How To Fall In Love With Taking Care of Yourself After Grief

We can never be absolutely prepared for losses, even if common sense tells us that they are inevitable. And when this happens, the only thing we can do is accept our grief, recognize our feelings and acknowledge the fact that life goes on anyway. Life continues for you, including - and therefore, taking care of yourself is the best thing you can do for yourself, your family and your beloved people who are with you now. And not with you either. Let's try to get started.

VALENTINE’S DAY HEALING HEART

Surviving holidays as a widower, especially as a new widower, is always tricky.  As an advocate for widowers, I have noticed how most widowers have one or two holidays that are harder than others to deal with, for they are laced with cherished memories that are more valuable than the Crown Jewels of England. For me, Valentine’s Day is one of those days. With perfect regularity, February 14th is always sure to give me pause, as each year I’m reminded of the sixteen years I celebrated it with Michelle.

Changing Your Career When Grieving: Perks and Pitfalls

No one can rush getting back to normal after the death of a beloved one. In fact, grief left behind after a devastating loss is one of life’s most difficult experiences to cope with. And returning to work while grieving is the most challenging experience. You are sad, anxious, frightened, full of countless thoughts, and angry. But then you are required to return to work.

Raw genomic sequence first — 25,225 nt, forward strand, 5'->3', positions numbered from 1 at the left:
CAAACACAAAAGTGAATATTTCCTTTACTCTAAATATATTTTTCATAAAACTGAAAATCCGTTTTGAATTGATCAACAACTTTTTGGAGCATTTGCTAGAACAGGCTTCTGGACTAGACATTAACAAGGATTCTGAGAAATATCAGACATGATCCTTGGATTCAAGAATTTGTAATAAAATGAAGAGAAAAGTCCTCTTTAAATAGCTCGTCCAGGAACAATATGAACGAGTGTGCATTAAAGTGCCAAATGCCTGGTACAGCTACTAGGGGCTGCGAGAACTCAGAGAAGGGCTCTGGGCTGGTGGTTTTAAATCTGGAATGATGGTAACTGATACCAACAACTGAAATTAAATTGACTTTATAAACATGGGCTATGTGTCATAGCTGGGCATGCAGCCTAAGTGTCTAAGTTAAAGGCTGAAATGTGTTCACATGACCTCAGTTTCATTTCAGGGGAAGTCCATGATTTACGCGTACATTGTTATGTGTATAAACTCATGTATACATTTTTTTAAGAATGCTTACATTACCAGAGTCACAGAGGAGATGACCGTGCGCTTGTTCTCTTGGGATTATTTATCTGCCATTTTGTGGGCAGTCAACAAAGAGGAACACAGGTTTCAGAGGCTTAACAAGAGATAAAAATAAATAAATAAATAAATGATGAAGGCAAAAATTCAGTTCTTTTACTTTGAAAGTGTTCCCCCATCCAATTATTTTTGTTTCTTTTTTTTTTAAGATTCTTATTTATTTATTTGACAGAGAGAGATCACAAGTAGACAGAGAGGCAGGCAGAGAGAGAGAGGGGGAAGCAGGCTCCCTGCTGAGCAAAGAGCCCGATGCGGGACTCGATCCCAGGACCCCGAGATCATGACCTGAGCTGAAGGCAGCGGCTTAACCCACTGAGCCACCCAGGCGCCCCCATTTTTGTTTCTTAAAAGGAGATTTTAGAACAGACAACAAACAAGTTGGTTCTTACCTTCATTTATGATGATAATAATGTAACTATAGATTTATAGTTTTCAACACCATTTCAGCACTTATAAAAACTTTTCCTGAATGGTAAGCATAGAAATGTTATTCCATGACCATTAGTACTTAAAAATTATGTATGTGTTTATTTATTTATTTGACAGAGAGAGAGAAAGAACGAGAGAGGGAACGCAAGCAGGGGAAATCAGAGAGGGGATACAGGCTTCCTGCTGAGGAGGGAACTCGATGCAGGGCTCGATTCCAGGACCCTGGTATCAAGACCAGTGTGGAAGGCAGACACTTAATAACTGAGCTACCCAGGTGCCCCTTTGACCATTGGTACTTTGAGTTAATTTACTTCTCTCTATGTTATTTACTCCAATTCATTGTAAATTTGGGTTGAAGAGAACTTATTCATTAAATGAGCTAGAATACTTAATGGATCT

RIP Kobe Bryant

 

I got to see Kobe play once.

It was the semi final game of the 2012 Olympics. Team USA was playing Spain (I think). I remember thinking what a treat it was to be at the Olympics and getting to watch a group of people who had dedicated their lives to be the best in the world at what they did.

The last 48 hours I've been reflecting a lot on my own life in light of the tragedy of Kobe Bryant's unexpected passing on Sunday. There are a few thoughts that I want to pass onto you {First Name}.

Reflections on Life Lessons Learned from Death 10 Years Later

 

My Dad died on Monday February 1st, 2010.

I had the good fortune to speak with my Dad on Sunday January 31st, 2010.

I say good fortune because looking back on that day 10 years later,  I feel like I won the lottery having had the opportunity to speak with him just one day before his passing.

My Dad and I did not talk regularly – I held onto childhood baggage that I allowed to keep me at a distance.  Our relationship was alright, which I recognize is much better than the relationships many kids have with their parents.